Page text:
In people with a prior infection, full COVID-19 vaccination boosts and expands their antibody response to neutralise variants of concern.
It is well established that vaccines against COVID-19 have been shown to be efficacious at preventing COVID-19 illness or at least reducing the severity of symptoms. Nevertheless, the emergence of viral variants, some of which can escape neutralising antibodies, raises the possibility of vaccine breakthrough infections. One solution is modify the COVID-19 vaccine to protect against emerging variants although an alternative strategy is to provide individuals with a third, or booster vaccination dose. In fact, data from mice has indicated how a booster dose increases antibody titres against at least one variant of concern. Whether or not this approach will be effective in humans remains uncertain but one way of studying the value of a booster dose, is to compare the antibody response generated after full vaccination among those with and without prior infection.
This was the objective of a study by a team from the Wolfson Centre for Global Virus Research, University of Nottingham, UK. They used data from the PANTHER Study which tracks COVID-19 infections among frontline healthcare workers. For the present study, the researchers wanted to examine any differences in antibody response among fully vaccinated individuals, between those with or without a prior COVID-19 infection. Participants were split into two groups (prior or no prior infection) and blood samples taken for analysis of IgG antibody levels to the wild-type COVID-19 and against two variants of concern, B.1.351 and P1 after both their first and second doses of vaccine which were given 10 weeks apart.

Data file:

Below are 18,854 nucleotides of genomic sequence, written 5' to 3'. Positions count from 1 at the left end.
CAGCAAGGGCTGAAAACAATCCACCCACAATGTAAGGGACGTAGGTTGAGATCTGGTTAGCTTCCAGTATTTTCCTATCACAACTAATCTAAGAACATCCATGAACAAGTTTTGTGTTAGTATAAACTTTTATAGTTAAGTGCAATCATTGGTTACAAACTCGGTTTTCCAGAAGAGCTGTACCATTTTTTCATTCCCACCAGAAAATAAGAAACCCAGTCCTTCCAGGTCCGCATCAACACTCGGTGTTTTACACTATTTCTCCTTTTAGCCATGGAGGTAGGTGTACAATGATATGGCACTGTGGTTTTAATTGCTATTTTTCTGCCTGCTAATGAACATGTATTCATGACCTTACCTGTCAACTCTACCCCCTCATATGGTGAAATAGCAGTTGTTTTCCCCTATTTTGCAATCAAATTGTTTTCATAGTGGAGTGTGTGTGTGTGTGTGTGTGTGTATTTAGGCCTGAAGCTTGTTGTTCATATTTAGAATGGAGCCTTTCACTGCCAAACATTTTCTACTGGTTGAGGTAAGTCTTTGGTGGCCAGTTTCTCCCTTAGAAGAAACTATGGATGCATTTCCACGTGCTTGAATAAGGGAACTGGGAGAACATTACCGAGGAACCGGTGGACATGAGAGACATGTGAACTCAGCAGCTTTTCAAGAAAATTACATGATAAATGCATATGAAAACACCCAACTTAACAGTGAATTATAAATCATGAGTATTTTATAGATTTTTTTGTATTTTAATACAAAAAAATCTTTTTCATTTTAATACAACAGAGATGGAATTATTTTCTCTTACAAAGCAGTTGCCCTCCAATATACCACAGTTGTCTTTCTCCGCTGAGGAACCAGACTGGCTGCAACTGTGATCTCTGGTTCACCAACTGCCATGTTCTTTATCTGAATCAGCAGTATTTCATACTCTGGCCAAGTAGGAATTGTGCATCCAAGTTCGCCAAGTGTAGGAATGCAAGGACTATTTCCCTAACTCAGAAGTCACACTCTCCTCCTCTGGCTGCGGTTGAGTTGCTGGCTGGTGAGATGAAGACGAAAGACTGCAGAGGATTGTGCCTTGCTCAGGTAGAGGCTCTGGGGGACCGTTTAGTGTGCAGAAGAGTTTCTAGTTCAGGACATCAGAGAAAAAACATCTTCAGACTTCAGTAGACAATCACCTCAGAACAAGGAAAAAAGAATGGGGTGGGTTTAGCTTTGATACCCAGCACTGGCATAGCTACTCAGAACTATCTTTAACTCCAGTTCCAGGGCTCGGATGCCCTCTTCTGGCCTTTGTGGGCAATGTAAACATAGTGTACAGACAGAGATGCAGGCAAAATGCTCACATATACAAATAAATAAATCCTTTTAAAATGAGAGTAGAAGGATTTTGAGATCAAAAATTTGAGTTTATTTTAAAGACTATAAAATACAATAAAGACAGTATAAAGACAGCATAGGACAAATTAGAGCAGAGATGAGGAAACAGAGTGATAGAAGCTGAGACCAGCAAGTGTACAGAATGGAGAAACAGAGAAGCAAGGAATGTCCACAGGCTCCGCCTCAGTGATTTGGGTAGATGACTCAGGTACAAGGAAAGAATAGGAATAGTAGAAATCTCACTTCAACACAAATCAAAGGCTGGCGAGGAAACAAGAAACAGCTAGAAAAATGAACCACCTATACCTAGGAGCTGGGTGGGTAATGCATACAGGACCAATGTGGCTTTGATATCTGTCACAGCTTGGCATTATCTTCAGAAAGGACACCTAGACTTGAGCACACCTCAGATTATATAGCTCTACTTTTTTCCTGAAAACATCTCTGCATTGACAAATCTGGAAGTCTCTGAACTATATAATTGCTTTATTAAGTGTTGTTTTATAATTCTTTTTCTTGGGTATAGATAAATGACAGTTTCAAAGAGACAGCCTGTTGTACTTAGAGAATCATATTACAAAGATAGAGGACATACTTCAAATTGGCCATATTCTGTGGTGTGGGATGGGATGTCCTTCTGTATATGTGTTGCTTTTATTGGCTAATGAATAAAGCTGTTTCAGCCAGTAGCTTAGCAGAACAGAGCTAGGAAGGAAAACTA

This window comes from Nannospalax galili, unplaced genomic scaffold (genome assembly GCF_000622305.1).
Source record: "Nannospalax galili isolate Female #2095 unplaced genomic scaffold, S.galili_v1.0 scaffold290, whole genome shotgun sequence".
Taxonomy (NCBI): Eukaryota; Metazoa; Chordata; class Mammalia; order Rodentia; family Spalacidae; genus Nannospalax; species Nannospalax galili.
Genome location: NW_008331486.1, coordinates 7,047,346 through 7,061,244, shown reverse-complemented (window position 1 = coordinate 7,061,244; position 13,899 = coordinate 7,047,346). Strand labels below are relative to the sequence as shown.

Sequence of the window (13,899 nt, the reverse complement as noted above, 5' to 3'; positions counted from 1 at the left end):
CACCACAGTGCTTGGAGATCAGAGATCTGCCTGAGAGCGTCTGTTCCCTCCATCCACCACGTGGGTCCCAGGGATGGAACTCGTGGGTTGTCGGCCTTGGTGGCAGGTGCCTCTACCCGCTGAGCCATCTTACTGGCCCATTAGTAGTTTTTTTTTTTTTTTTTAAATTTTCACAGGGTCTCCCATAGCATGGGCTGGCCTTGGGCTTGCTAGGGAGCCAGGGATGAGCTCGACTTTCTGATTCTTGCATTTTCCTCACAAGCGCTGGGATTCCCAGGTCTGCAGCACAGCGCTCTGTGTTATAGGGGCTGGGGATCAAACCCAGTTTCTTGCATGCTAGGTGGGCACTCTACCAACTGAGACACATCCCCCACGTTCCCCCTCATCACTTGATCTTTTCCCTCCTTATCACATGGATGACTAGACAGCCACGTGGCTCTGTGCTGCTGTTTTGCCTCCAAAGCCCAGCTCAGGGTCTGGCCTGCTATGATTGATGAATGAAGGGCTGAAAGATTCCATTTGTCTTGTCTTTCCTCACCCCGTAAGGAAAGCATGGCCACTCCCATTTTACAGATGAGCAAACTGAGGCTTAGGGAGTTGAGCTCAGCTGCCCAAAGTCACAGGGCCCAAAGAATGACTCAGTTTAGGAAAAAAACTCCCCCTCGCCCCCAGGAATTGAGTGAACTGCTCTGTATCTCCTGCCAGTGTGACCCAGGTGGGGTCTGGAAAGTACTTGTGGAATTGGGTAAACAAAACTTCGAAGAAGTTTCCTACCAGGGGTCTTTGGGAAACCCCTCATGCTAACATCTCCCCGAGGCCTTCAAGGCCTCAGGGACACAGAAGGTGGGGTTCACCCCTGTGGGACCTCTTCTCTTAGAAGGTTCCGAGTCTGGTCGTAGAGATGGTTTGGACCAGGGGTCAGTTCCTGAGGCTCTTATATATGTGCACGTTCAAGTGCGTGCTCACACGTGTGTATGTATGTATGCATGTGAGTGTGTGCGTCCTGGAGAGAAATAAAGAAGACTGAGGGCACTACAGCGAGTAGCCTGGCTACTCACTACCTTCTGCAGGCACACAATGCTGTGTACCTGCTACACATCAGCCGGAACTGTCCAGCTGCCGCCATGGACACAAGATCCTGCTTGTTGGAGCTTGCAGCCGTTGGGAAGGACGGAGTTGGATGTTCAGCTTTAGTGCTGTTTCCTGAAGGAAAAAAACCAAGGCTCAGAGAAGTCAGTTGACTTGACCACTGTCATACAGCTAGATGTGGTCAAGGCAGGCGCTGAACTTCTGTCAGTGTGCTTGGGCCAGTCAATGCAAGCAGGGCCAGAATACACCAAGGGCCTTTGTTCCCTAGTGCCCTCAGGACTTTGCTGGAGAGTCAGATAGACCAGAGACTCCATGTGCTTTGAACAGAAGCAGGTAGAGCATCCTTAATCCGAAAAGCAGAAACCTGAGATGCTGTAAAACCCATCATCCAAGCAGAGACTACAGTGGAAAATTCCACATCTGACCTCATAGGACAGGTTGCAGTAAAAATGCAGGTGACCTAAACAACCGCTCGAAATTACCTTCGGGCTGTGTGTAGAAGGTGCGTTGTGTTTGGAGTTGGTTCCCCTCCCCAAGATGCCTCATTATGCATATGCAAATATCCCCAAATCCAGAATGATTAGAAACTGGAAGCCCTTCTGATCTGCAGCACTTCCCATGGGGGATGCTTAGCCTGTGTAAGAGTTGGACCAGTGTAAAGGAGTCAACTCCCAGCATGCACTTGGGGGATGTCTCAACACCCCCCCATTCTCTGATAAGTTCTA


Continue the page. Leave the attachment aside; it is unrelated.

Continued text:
The study included 45 individuals with a mean age of 47.5 years (80% female) and 20 with a prior infection, all of whom had received two doses of BNT162b. The level of antibodies among individuals with a prior infection were higher after a single vaccine dose compared to previously uninfected participants. Interestingly, after the second vaccine dose, there was a significantly increased antibody response, not just to the wild-type COVID-19, but to the two variants of concern among those who had a prior infection compared to uninfected individuals.
Commenting on these findings, the authors suggested that their data showed how repeated exposure to COVID-19, i.e., through a prior infection and two doses of a vaccine, increased the level of neutralising antibodies. In other words, a prior infection acted much like a booster dose. Furthermore, it was also apparent that this increased antigenic exposure appeared to broaden an individual’s antibody response by creating neutralising antibodies to the two variants of concern. While confirmation of these findings are required, if replicated, these would be of enormous importance. For instance, if repeated exposure not only enhanced but extended immunity against variants of concern, there is a very strong argument for giving individuals a further, third, booster vaccine dose, even if this is directed at the original spike protein, to combat any new variants likely to emerge in the future.
Urbanowicz RA et al. Two doses of the SARS-CoV-2 BNT162b2 vaccine enhances antibody responses to variants in individuals with prior SARS-CoV-2 infection. Sci Transl Med 2021